We often mention the seven cooperative principles in the pages of this magazine, particularly Concern for Community. Usually, it is in reference to the efforts of electric cooperatives giving back to their communities. In this instance, however, it is in the good works of cooperative member-
owners themselves that we see this principle in action.
In response to the November 2019 article, “Treasure, not trash: Serving an invisible population,” (which can be viewed online at
icl.coop/treasure-not-trash-serving-an-invisible-population), Illinois Country Living readers came together. As a result, a wrong against Illinois children in crisis has been righted.
The article told the story of a small nonprofit called Fostering Dignity in Towanda, Ill., founded to provide backpacks to children in the process of being removed from their homes by the Department of Children and Family Services (DCFS). Without those backpacks, these children — at perhaps the most volatile time of their young lives — were forced to carry their few belongings in trash bags.
According to one of its founders, Valerie Beguin, readers’ reactions were strong. Often included with their monetary gifts were written messages, one saying, “I cried when I read that story;” another, “This is happening all around me, and I had no idea;” and yet another, “I can’t stand if another kid has to.”
One reader donor shared with Beguin that he had been a Woodford County judge for 20-plus years. According to him, “The day that impacted me most was when three children stood in front of my bench, each holding a brown paper bag with their belongings in it.”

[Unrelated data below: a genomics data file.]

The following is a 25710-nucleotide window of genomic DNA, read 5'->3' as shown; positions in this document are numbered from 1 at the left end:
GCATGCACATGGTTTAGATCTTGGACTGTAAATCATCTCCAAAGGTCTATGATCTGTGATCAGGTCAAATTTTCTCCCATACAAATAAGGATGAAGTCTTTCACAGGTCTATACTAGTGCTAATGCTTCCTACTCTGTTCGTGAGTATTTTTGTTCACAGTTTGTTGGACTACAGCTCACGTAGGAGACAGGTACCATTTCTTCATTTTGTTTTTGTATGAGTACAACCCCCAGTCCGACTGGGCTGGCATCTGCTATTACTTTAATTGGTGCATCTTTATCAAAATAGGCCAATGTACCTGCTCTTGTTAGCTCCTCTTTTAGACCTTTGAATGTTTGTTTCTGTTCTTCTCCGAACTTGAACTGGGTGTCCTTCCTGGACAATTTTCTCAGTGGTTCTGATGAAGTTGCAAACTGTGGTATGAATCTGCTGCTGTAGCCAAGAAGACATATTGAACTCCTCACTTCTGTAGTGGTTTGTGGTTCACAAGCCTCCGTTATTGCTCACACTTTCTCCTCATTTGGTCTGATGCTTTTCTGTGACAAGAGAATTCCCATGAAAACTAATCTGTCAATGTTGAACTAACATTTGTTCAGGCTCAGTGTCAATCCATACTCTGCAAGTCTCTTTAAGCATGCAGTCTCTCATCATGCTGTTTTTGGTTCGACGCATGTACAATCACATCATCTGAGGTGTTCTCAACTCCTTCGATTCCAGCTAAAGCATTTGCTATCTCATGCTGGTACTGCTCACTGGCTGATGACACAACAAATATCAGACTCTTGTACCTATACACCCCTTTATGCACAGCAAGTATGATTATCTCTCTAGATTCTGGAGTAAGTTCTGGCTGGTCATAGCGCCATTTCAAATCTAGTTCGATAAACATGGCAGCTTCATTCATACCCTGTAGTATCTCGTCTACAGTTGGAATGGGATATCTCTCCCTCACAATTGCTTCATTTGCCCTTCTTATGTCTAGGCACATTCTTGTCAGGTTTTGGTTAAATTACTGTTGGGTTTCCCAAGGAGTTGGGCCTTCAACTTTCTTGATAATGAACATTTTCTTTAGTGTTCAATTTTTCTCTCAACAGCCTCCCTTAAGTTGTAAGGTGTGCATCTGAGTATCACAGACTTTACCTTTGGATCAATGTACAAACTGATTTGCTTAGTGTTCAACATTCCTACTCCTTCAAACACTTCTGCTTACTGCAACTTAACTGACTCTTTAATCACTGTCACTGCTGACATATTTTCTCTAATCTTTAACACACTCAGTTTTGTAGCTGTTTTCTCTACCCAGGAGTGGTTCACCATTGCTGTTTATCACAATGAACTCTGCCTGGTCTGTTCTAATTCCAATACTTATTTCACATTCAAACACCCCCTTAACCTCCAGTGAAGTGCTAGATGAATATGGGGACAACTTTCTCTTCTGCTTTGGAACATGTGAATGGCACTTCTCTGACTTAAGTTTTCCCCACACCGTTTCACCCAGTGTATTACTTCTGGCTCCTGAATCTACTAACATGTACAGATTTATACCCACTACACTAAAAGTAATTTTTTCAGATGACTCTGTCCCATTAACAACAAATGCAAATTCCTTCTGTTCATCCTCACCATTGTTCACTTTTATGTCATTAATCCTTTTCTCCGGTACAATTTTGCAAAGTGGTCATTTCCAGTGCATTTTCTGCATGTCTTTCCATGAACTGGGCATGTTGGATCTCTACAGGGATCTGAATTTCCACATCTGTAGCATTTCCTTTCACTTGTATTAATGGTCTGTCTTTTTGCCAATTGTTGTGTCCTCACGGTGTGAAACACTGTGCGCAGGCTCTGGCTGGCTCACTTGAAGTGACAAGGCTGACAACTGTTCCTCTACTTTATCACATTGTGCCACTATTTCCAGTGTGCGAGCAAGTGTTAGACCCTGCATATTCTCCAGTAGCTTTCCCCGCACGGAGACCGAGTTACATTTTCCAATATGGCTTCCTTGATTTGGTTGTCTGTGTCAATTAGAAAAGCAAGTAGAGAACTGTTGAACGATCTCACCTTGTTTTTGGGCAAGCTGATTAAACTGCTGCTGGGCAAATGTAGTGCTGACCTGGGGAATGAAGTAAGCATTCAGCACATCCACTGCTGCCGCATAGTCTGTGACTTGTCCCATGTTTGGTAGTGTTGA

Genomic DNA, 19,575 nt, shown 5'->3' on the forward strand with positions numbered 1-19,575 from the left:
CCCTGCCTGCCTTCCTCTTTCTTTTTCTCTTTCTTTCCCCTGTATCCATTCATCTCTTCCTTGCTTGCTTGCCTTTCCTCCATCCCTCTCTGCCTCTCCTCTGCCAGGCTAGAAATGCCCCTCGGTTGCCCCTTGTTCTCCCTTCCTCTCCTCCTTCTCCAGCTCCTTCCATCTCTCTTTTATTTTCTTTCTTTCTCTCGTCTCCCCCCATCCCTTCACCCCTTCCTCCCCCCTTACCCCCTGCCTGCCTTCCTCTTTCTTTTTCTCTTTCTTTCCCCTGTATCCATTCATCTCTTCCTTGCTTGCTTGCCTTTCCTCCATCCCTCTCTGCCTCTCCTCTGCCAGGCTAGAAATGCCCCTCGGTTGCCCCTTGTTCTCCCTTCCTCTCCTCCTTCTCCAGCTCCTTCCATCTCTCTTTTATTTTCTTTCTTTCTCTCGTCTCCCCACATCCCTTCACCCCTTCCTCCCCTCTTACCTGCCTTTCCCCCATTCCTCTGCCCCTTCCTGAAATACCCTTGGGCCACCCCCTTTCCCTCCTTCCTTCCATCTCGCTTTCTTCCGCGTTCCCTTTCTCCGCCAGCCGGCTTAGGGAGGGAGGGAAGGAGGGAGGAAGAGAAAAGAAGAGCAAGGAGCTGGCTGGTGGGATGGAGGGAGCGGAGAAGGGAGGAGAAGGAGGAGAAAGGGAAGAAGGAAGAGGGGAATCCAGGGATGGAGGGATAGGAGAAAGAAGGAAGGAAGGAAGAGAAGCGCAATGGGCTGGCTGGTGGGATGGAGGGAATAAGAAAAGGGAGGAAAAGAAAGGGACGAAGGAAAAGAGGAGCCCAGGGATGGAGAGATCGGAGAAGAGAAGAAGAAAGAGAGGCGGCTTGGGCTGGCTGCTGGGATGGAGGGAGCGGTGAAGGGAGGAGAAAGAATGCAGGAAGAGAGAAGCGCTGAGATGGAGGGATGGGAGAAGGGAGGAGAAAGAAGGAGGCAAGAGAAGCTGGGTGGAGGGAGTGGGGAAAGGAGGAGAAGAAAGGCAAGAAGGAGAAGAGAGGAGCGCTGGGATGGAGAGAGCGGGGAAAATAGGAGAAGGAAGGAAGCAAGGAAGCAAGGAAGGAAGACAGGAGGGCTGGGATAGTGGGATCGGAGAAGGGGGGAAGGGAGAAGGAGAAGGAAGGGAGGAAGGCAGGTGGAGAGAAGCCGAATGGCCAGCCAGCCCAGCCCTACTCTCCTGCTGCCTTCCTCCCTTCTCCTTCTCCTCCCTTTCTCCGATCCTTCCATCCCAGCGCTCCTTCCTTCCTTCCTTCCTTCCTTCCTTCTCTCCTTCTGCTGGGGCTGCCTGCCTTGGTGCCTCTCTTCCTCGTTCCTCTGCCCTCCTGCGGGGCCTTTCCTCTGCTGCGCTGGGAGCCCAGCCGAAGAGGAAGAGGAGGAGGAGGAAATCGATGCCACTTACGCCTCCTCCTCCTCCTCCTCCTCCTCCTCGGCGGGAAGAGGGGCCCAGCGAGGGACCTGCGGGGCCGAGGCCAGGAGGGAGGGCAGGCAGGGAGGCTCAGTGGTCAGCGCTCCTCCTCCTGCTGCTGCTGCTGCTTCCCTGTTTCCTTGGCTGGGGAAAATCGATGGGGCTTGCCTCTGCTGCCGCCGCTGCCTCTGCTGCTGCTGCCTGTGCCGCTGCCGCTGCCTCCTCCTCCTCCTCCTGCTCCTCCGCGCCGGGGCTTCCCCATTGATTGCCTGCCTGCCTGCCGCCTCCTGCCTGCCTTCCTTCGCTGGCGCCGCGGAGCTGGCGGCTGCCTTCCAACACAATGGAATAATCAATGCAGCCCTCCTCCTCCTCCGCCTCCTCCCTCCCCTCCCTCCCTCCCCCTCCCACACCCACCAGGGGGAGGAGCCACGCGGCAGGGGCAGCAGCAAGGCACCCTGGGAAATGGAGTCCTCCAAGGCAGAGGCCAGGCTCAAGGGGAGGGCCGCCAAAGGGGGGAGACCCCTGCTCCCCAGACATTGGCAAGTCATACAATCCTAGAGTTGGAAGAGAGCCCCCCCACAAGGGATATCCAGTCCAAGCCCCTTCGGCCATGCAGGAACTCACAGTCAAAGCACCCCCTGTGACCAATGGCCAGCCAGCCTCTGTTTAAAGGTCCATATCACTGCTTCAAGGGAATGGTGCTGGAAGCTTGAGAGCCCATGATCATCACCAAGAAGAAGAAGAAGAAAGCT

After a decade of service and donations, the work of Fostering Dignity has come to an end. That’s because its services are no longer needed as recent legislation passed requiring the state to fund the purchase of duffle bags and backpacks for children entering foster care. For Beguin, it’s a bittersweet goodbye.
“I called senators and reps all the time trying to get this to happen,” she says. “[But] I didn’t expect that deep sense of loss.” The former DCFS investigator isn’t resting on her laurels, however. She is already back to work contributing her time and talents to For a Better Tomorrow, another nonprofit based in Bloomington-Normal.
Beguin says she learned a lot during Fostering Dignity’s 10 years. “I became aware of what servant leadership really is,” she says. “And what generosity really is, by the way that people responded.”
With that in mind, she won’t accept credit for this victory. “It’s about the community — how they listened and heard and met a need,” she says. “It’s about the community that came together.”